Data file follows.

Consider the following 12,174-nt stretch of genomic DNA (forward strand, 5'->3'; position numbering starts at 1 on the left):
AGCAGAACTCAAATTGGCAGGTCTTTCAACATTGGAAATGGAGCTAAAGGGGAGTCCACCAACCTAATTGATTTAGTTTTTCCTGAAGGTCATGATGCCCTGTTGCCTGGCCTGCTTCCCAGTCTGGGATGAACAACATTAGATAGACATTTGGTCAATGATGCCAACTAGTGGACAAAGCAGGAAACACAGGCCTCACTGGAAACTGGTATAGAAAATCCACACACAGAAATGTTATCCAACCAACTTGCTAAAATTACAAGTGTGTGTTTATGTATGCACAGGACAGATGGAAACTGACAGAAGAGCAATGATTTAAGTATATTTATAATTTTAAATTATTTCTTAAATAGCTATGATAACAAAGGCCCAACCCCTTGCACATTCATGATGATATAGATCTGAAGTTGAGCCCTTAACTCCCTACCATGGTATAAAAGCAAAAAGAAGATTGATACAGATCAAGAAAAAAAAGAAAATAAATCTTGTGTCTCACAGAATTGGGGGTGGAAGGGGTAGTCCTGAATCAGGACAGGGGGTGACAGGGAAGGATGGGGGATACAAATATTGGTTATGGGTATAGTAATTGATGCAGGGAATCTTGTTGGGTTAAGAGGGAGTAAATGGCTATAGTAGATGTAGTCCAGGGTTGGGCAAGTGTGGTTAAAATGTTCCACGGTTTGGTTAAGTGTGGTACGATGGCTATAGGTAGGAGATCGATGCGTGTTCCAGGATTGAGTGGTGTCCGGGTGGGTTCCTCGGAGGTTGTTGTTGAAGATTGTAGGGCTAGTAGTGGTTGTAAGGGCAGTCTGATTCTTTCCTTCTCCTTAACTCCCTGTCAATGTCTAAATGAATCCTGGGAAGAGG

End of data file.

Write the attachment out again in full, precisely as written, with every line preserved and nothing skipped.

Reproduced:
Consider the following 12,174-nt stretch of genomic DNA (forward strand, 5'->3'; position numbering starts at 1 on the left):
AGCAGAACTCAAATTGGCAGGTCTTTCAACATTGGAAATGGAGCTAAAGGGGAGTCCACCAACCTAATTGATTTAGTTTTTCCTGAAGGTCATGATGCCCTGTTGCCTGGCCTGCTTCCCAGTCTGGGATGAACAACATTAGATAGACATTTGGTCAATGATGCCAACTAGTGGACAAAGCAGGAAACACAGGCCTCACTGGAAACTGGTATAGAAAATCCACACACAGAAATGTTATCCAACCAACTTGCTAAAATTACAAGTGTGTGTTTATGTATGCACAGGACAGATGGAAACTGACAGAAGAGCAATGATTTAAGTATATTTATAATTTTAAATTATTTCTTAAATAGCTATGATAACAAAGGCCCAACCCCTTGCACATTCATGATGATATAGATCTGAAGTTGAGCCCTTAACTCCCTACCATGGTATAAAAGCAAAAAGAAGATTGATACAGATCAAGAAAAAAAAGAAAATAAATCTTGTGTCTCACAGAATTGGGGGTGGAAGGGGTAGTCCTGAATCAGGACAGGGGGTGACAGGGAAGGATGGGGGATACAAATATTGGTTATGGGTATAGTAATTGATGCAGGGAATCTTGTTGGGTTAAGAGGGAGTAAATGGCTATAGTAGATGTAGTCCAGGGTTGGGCAAGTGTGGTTAAAATGTTCCACGGTTTGGTTAAGTGTGGTACGATGGCTATAGGTAGGAGATCGATGCGTGTTCCAGGATTGAGTGGTGTCCGGGTGGGTTCCTCGGAGGTTGTTGTTGAAGATTGTAGGGCTAGTAGTGGTTGTAAGGGCAGTCTGATTCTTTCCTTCTCCTTAACTCCCTGTCAATGTCTAAATGAATCCTGGGAAGAGG